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DSU ag department staffer chosen for rural leadership class

Annika Plummer of the Department of Agriculture and Technical Studies at Dickinson State University will be taking part in a prestigious rural leadership program she hopes will help her help the students of DSU and put their programs on the map. ...

Annika Plummer was selected as one of just 26 entrants into an 18-month rural leadership program, and will be the first DSU employee to participate. (Photo courtesy of Dickinson State University)
Annika Plummer was selected as one of just 26 entrants into an 18-month rural leadership program, and will be the first DSU employee to participate. (Photo courtesy of Dickinson State University)

Annika Plummer of the Department of Agriculture and Technical Studies at Dickinson State University will be taking part in a prestigious rural leadership program she hopes will help her help the students of DSU and put their programs on the map.

"This would be a great opportunity for us to expand our reach, so more people know about this great program in agriculture we have here at Dickinson State University," said Plummer, an administrative secretary, in a phone interview Thursday.

Plummer is one of only 26 chosen to participate in Rural Leadership North Dakota's eighth class, and is the first member of the DSU staff to participate. Dr. Chip Poland, chair of the department, penned Plummer a letter of recommendation.

"She has tremendous potential, not only for herself but also for the communities that she lives in," Poland said. "She is a strong supporter for DSU and whatever she does I'm certain DSU will benefit."

Poland acknowledged that it'd be tougher to keep Plummer at her current title, but both Poland and Plummer felt that she demonstrated plenty of leadership ability as an assistant already.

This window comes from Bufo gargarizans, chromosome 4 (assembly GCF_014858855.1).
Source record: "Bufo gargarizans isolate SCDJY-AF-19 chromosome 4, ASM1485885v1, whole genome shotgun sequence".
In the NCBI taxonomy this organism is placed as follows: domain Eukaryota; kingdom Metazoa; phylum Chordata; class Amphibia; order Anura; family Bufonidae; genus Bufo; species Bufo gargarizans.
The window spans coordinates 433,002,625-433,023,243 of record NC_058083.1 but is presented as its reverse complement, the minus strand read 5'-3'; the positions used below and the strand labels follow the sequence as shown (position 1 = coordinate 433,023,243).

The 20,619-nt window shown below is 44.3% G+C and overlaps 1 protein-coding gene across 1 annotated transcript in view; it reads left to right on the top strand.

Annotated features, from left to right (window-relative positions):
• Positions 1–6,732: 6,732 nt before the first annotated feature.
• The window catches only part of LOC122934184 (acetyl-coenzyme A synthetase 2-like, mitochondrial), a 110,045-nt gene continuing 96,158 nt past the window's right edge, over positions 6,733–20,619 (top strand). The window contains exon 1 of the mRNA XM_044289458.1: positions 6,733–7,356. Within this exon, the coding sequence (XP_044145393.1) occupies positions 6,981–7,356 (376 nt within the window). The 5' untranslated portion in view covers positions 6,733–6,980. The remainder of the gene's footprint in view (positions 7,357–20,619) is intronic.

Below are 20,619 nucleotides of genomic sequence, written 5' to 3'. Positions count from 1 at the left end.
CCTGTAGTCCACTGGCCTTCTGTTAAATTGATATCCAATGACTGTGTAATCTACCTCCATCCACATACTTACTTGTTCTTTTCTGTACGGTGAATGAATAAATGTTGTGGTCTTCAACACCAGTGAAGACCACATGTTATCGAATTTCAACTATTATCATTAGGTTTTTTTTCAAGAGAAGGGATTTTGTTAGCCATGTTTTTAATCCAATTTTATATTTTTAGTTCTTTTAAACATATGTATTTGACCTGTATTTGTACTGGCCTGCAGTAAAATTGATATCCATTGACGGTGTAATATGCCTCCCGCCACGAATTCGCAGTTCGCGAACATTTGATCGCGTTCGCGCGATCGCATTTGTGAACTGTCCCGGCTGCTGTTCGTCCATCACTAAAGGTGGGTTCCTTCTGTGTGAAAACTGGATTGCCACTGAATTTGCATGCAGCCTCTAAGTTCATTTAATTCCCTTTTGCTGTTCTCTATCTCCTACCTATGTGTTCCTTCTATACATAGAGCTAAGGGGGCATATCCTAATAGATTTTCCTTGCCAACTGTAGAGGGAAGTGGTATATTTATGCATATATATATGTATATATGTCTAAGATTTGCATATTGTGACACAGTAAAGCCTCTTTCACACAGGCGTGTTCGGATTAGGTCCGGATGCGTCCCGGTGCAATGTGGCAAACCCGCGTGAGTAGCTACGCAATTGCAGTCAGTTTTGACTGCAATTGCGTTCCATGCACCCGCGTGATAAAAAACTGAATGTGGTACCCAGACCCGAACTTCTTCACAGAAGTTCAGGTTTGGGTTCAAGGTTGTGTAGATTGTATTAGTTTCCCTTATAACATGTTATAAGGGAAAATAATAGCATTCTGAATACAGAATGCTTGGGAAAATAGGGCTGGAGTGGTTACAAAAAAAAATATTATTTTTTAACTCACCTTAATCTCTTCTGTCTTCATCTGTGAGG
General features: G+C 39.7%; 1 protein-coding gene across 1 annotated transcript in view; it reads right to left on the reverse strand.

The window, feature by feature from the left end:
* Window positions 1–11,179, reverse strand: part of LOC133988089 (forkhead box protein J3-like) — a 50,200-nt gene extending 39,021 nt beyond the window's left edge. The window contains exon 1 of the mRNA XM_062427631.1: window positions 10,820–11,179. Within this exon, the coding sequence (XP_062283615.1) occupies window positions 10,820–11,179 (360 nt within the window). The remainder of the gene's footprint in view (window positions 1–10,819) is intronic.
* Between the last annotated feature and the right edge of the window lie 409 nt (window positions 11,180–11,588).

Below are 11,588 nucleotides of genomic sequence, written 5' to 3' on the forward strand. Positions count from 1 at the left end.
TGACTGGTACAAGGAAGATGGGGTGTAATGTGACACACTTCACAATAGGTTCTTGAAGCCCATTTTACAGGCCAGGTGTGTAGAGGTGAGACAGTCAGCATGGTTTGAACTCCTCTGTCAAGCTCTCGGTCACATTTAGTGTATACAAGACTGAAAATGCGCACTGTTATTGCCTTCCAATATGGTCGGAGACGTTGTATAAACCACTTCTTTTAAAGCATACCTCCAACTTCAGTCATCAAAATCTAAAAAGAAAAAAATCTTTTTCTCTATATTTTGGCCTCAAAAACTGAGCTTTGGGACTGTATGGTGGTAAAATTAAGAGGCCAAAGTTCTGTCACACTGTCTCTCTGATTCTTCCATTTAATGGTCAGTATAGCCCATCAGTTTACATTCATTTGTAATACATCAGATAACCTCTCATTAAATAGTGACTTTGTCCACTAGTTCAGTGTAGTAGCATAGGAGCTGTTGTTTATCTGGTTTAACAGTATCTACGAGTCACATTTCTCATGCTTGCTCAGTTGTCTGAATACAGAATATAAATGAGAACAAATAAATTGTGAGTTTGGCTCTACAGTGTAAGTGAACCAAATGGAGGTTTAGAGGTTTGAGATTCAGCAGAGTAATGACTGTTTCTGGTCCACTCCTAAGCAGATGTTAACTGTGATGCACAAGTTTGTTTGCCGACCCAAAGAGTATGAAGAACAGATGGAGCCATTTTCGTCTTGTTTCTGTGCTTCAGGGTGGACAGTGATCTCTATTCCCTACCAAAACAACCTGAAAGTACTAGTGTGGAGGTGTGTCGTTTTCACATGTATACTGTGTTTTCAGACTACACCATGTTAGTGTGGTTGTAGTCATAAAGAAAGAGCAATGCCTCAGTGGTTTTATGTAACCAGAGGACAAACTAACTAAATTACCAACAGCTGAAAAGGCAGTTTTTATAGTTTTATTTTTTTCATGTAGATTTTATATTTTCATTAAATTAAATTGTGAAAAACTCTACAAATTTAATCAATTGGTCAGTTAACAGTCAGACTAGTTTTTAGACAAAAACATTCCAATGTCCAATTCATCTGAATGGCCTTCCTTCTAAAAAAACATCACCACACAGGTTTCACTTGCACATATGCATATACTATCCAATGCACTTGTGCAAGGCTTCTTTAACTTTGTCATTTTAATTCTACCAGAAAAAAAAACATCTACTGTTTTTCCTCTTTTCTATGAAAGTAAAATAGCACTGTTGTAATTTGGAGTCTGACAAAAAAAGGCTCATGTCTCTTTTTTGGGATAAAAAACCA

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"Being a leader is not somebody who necessarily tells everybody what to do and directs the orchestra ... she has qualities that would make her a servant leader, that focuses on getting things done and sort of the big picture," Poland said. "She works more behind the scenes but certainly has qualities that will make her a good leader, but also valuable to any organization that she's in."

Plummer has a clear goal for what she hopes to get out of participation in this class, which will see her spending a week in the nation's capitol, Washington D.C., as well as a week overseas on an unspecified international trip. She especially looks forward to being able to bring back exposure to the global market to the students in the ag program.

"A lot of our students come from Montana, SD, North Dakota, Wyoming ... and many don't go much further than that," Plummer said. "They don't realize that we're really close to an international connection in many ways. I think ... I can show them that you can do international experiences and learn from other people and go to other places and really be able to connect things back to North Dakota, because we're a global leader in many ways."

She also hopes to network with closer-to-home leaders in agriculture, to be able to connect the department's students with them in the future. She feels passionately that the school's presence in this class will be to the benefit of the students.

"I'm not a faculty member, I'm not a teacher here, but I think that something is missing if the higher education people aren't being a part of this," she added.

The 2017-19 program consists of in-state seminars with experts on topics such as leadership, economic development and agriculture, as well as tours of agricultural and community businesses. Participants will learn leadership skills, including critical thinking, effective communication, self-awareness, strategic planning and managing conflict, among others. They will learn about policy, marketing and civic engagement, as well as learning about the agricultural economy and how to work with the state Legislature.

Plummer is the sole Dickinson resident selected of this year's class. Since the leadership class began in 2003, it has had 144 graduates from 73 communities in 37 counties around the state.

Related Topics: AGRICULTURE
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